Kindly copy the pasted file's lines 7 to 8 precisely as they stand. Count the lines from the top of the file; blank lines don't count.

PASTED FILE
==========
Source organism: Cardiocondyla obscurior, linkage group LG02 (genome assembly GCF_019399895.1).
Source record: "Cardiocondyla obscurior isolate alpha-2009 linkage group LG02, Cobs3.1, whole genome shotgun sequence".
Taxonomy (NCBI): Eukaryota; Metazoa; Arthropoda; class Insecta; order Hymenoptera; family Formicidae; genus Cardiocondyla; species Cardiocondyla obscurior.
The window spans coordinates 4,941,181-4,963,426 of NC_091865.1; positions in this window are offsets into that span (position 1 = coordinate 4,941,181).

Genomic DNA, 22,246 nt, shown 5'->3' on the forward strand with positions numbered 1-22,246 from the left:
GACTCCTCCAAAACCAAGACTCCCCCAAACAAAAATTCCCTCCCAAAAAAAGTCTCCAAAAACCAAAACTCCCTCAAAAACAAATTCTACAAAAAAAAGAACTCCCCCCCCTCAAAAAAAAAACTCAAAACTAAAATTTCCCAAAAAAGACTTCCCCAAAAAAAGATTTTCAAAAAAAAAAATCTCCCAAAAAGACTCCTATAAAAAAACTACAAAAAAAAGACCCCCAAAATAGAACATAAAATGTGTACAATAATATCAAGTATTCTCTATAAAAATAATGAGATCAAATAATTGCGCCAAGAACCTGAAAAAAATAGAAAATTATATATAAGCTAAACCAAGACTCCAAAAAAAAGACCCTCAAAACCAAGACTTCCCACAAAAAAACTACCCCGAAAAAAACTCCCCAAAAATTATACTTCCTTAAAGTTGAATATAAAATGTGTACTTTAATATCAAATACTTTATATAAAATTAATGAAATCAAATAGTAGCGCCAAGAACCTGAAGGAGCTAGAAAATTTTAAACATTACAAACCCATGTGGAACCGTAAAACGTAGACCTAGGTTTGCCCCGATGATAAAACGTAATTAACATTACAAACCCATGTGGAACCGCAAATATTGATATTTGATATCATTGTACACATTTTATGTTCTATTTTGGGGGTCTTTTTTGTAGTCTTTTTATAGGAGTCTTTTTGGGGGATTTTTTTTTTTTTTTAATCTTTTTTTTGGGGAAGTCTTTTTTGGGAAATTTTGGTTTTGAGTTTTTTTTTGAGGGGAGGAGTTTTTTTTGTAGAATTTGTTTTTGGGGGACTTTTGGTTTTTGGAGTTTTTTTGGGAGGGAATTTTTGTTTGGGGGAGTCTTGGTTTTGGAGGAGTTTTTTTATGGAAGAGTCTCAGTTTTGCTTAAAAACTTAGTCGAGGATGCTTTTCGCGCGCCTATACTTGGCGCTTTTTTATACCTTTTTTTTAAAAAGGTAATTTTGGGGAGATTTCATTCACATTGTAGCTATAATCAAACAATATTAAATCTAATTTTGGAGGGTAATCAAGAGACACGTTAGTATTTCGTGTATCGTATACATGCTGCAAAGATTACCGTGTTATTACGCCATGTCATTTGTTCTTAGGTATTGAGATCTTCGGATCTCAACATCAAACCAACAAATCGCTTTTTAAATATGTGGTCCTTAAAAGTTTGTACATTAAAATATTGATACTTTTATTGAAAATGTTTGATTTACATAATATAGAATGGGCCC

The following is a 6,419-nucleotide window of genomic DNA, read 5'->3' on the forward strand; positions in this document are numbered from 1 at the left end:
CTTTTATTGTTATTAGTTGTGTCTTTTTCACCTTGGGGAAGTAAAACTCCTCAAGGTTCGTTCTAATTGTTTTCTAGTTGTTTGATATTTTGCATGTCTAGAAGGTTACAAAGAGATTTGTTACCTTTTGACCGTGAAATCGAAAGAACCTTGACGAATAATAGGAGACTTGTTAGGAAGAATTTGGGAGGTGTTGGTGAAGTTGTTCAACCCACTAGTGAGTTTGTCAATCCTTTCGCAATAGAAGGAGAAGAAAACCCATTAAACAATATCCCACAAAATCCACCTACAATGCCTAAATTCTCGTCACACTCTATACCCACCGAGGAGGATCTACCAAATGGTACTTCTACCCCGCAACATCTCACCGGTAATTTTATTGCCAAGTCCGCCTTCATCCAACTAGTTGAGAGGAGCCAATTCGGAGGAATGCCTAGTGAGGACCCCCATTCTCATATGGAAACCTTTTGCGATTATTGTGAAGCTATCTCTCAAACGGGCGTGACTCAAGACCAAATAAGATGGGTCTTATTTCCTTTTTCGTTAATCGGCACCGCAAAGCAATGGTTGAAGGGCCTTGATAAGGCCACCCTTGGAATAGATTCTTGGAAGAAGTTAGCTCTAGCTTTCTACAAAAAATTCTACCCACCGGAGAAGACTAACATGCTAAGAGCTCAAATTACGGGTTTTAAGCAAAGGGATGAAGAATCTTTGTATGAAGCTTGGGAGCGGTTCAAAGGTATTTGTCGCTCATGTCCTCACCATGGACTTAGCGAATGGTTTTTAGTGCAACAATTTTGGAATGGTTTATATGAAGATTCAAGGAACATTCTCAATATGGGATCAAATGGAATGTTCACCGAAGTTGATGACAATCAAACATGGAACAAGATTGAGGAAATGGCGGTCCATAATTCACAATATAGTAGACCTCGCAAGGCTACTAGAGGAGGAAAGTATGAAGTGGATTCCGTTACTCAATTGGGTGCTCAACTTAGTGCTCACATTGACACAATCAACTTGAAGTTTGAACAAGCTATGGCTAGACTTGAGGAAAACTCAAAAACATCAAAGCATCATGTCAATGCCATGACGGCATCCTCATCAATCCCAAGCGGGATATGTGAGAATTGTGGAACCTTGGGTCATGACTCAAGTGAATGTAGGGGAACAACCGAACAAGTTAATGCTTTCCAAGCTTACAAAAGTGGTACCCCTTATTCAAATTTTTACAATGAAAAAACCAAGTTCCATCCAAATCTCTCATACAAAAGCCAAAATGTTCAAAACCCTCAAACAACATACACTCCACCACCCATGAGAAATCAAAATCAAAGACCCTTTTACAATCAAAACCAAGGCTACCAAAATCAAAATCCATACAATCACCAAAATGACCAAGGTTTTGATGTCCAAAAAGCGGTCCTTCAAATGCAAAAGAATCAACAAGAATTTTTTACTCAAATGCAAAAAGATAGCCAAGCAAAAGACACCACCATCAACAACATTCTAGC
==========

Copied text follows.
The following is a 6,419-nucleotide window of genomic DNA, read 5'->3' on the forward strand; positions in this document are numbered from 1 at the left end:
CTTTTATTGTTATTAGTTGTGTCTTTTTCACCTTGGGGAAGTAAAACTCCTCAAGGTTCGTTCTAATTGTTTTCTAGTTGTTTGATATTTTGCATGTCTAGAAGGTTACAAAGAGATTTGTTACCTTTTGACCGTGAAATCGAAAGAACCTTGACGAATAATAGGAGACTTGTTAGGAAGAATTTGGGAGGTGTTGGTGAAGTTGTTCAACCCACTAGTGAGTTTGTCAATCCTTTCGCAATAGAAGGAGAAGAAAACCCATTAAACAATATCCCACAAAATCCACCTACAATGCCTAAATTCTCGTCACACTCTATACCCACCGAGGAGGATCTACCAAATGGTACTTCTACCCCGCAACATCTCACCGGTAATTTTATTGCCAAGTCCGCCTTCATCCAACTAGTTGAGAGGAGCCAATTCGGAGGAATGCCTAGTGAGGACCCCCATTCTCATATGGAAACCTTTTGCGATTATTGTGAAGCTATCTCTCAAACGGGCGTGACTCAAGACCAAATAAGATGGGTCTTATTTCCTTTTTCGTTAATCGGCACCGCAAAGCAATGGTTGAAGGGCCTTGATAAGGCCACCCTTGGAATAGATTCTTGGAAGAAGTTAGCTCTAGCTTTCTACAAAAAATTCTACCCACCGGAGAAGACTAACATGCTAAGAGCTCAAATTACGGGTTTTAAGCAAAGGGATGAAGAATCTTTGTATGAAGCTTGGGAGCGGTTCAAAGGTATTTGTCGCTCATGTCCTCACCATGGACTTAGCGAATGGTTTTTAGTGCAACAATTTTGGAATGGTTTATATGAAGATTCAAGGAACATTCTCAATATGGGATCAAATGGAATGTTCACCGAAGTTGATGACAATCAAACATGGAACAAGATTGAGGAAATGGCGGTCCATAATTCACAATATAGTAGACCTCGCAAGGCTACTAGAGGAGGAAAGTATGAAGTGGATTCCGTTACTCAATTGGGTGCTCAACTTAGTGCTCACATTGACACAATCAACTTGAAGTTTGAACAAGCTATGGCTAGACTTGAGGAAAACTCAAAAACATCAAAGCATCATGTCAATGCCATGACGGCATCCTCATCAATCCCAAGCGGGATATGTGAGAATTGTGGAACCTTGGGTCATGACTCAAGTGAATGTAGGGGAACAACCGAACAAGTTAATGCTTTCCAAGCTTACAAAAGTGGTACCCCTTATTCAAATTTTTACAATGAAAAAACCAAGTTCCATCCAAATCTCTCATACAAAAGCCAAAATGTTCAAAACCCTCAAACAACATACACTCCACCACCCATGAGAAATCAAAATCAAAGACCCTTTTACAATCAAAACCAAGGCTACCAAAATCAAAATCCATACAATCACCAAAATGACCAAGGTTTTGATGTCCAAAAAGCGGTCCTTCAAATGCAAAAGAATCAACAAGAATTTTTTACTCAAATGCAAAAAGATAGCCAAGCAAAAGACACCACCATCAACAACATTCTAGC